To Quietly Dismiss, or Not?

I preached this sermon four times on December 18th, 2016, which was the fourth Sunday of Advent. In the morning I was at Kurume Christ Church for all three of their worship services and then in the afternoon I returned to Gunma where I preached at the Isesaki Covenant Church.

Matthew 1:18-25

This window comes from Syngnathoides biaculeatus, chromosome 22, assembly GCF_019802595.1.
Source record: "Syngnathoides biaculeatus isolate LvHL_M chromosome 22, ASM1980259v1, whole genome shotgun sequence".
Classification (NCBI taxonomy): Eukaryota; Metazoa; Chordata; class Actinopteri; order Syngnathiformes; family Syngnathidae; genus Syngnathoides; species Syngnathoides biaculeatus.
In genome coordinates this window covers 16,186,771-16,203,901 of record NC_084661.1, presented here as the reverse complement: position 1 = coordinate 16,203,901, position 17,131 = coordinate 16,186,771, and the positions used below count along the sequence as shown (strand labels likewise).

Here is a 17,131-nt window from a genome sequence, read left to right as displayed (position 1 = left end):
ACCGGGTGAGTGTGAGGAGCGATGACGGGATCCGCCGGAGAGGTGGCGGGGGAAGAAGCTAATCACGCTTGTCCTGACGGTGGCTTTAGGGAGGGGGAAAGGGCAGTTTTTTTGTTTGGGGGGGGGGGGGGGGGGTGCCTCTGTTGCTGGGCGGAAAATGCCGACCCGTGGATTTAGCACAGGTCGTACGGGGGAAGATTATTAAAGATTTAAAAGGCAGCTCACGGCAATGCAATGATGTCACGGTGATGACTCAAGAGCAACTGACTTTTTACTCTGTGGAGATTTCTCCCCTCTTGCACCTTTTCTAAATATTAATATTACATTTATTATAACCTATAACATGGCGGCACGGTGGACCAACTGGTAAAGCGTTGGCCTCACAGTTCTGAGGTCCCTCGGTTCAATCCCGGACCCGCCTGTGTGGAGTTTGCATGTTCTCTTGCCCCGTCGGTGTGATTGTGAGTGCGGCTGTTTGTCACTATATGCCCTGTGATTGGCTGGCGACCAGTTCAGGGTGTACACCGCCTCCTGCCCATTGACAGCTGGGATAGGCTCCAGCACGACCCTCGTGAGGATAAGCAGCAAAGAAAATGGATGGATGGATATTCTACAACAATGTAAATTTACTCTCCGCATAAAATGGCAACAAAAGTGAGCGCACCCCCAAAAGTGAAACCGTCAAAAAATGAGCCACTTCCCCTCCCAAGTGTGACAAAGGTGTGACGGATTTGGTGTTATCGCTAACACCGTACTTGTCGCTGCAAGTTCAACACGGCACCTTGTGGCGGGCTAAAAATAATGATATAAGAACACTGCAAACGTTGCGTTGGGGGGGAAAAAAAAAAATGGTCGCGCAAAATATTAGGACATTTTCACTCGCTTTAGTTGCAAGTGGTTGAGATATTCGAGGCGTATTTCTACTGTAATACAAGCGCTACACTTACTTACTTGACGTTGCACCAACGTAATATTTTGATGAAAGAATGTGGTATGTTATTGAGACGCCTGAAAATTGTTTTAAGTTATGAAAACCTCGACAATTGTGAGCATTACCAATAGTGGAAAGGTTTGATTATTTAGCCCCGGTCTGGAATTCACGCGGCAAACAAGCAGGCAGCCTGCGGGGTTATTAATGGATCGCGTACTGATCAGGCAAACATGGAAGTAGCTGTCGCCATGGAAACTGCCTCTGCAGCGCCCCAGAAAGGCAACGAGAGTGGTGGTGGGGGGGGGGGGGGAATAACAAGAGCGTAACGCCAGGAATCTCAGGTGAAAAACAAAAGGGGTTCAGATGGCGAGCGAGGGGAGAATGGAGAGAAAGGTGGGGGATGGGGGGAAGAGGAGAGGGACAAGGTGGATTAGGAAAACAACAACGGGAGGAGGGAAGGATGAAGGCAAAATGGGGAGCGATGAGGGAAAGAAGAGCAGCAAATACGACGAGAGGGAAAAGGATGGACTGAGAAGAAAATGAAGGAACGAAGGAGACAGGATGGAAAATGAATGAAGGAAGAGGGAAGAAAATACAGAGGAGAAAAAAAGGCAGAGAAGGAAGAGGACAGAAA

Have you ever found yourself in a really difficult situation and wondered why? Joseph may have been doing just that. Joseph wasn’t a bad person; quite the contrary. What little information we have about him in scripture suggests that he was a good person, an earnest person, and a kind and caring person. And yet the situation in which he found himself was unusually difficult. We know that he was engaged to be married. In first century Jewish society being engaged was much, much more serious than just having a boyfriend or girlfriend that you are hoping to marry. That’s probably how it started, although we don’t have any reliable information about whether this was an arranged marriage or not. However it started, Joseph and Mary’s relationship had deepened, and their feelings for one another had grown as well. In their world an engagement was, among other things, a legal contract. Once you were engaged, it was legally very similar to being married. Joseph and Mary were engaged to be married. They had already made up their minds and taken the first step. At this point there was no turning back. But they weren’t actually married yet; not actually living together yet; just eagerly awaiting that day when they would actually become husband and wife. It must have been an exciting time, even if there were moments of anxiety or worrying. But then the bombshell dropped on Joseph. We don’t know how he first learned about it, but of course it wasn’t something that could be hidden for long. Mary was pregnant! I honestly don’t know how common it was in those days for couples to get pregnant before marriage, although I’m sure it happened some times. So it’s hard to say how other people would have looked at this situation; but quite frankly that isn’t the point at all. The point, from Joseph’s perspective, is that he knew for a fact that the baby wasn’t his! That was the cruel reality he was facing. Let me just take a moment to point out that even though things were tough for Joseph, they were obviously much more difficult for Mary. The inherent inequalities in society have always made it more difficult for women than men when it comes to dealing with unexpected babies. But today we are looking specifically at Joseph because unlike the other gospels, Matthew makes a point of focusing on Joseph. I’m not sure which was stronger, Joseph’s anger or his sadness. Either way, the painful reality was that his fiancé had become pregnant and he was not the father. He knew he wasn’t the father because he was waiting until they were married. That was their agreement; that they would wait. And yet now Mary was pregnant. From Joseph’s perspective there was no way to avoid the fact that Mary had broken the promise they had made to each other. He may have wondered whether she had done so knowingly or whether some other man had victimized her, but he had no way of knowing. Or she may have tried to tell him about her dream and what the angel told her, but could it have possibly made any sense to Joseph? Is there any way in the world that her explanation could have sounded believable to him? After all, she would have been claiming that she had not broken their promise but rather had been miraculously impregnated by God. On the other hand, maybe she knew better than to even try with that explanation, and had chosen to remain silent. Either way it left Joseph in an impossibly difficult spot. Clearly he had no choice but to give up on his dream of marriage. He simply had to call it off because Mary was pregnant with someone else’s child.